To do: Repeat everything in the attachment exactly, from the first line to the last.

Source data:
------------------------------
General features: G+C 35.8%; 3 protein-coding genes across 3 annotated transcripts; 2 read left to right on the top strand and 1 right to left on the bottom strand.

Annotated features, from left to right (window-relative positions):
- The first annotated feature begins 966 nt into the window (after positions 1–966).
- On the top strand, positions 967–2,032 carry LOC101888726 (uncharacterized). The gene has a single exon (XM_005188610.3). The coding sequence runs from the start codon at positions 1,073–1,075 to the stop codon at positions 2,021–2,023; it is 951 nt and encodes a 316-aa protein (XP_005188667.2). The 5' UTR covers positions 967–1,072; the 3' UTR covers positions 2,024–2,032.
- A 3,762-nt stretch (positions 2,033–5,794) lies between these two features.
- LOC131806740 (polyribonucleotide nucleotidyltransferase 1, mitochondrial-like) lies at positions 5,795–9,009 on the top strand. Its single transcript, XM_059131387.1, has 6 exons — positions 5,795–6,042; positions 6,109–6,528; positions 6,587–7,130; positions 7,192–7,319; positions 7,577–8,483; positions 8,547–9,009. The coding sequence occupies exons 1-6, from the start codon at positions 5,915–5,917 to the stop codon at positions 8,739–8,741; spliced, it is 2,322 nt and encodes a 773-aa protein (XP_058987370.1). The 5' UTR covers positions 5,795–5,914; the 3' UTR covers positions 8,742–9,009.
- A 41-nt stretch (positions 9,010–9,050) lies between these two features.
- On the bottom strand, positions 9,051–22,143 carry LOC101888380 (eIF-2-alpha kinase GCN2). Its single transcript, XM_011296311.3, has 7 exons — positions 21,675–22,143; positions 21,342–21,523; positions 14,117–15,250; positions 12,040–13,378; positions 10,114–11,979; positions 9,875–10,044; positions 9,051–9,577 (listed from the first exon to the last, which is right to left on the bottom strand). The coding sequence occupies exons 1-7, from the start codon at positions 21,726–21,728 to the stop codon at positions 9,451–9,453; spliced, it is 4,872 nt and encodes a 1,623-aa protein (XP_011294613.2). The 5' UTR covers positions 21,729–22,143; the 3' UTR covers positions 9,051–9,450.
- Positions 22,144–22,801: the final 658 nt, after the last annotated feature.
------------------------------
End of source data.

General features: G+C 35.8%; 3 protein-coding genes across 3 annotated transcripts; 2 read left to right on the top strand and 1 right to left on the bottom strand.

Annotated features, from left to right (window-relative positions):
- The first annotated feature begins 966 nt into the window (after positions 1–966).
- On the top strand, positions 967–2,032 carry LOC101888726 (uncharacterized). The gene has a single exon (XM_005188610.3). The coding sequence runs from the start codon at positions 1,073–1,075 to the stop codon at positions 2,021–2,023; it is 951 nt and encodes a 316-aa protein (XP_005188667.2). The 5' UTR covers positions 967–1,072; the 3' UTR covers positions 2,024–2,032.
- A 3,762-nt stretch (positions 2,033–5,794) lies between these two features.
- LOC131806740 (polyribonucleotide nucleotidyltransferase 1, mitochondrial-like) lies at positions 5,795–9,009 on the top strand. Its single transcript, XM_059131387.1, has 6 exons — positions 5,795–6,042; positions 6,109–6,528; positions 6,587–7,130; positions 7,192–7,319; positions 7,577–8,483; positions 8,547–9,009. The coding sequence occupies exons 1-6, from the start codon at positions 5,915–5,917 to the stop codon at positions 8,739–8,741; spliced, it is 2,322 nt and encodes a 773-aa protein (XP_058987370.1). The 5' UTR covers positions 5,795–5,914; the 3' UTR covers positions 8,742–9,009.
- A 41-nt stretch (positions 9,010–9,050) lies between these two features.
- On the bottom strand, positions 9,051–22,143 carry LOC101888380 (eIF-2-alpha kinase GCN2). Its single transcript, XM_011296311.3, has 7 exons — positions 21,675–22,143; positions 21,342–21,523; positions 14,117–15,250; positions 12,040–13,378; positions 10,114–11,979; positions 9,875–10,044; positions 9,051–9,577 (listed from the first exon to the last, which is right to left on the bottom strand). The coding sequence occupies exons 1-7, from the start codon at positions 21,726–21,728 to the stop codon at positions 9,451–9,453; spliced, it is 4,872 nt and encodes a 1,623-aa protein (XP_011294613.2). The 5' UTR covers positions 21,729–22,143; the 3' UTR covers positions 9,051–9,450.
- Positions 22,144–22,801: the final 658 nt, after the last annotated feature.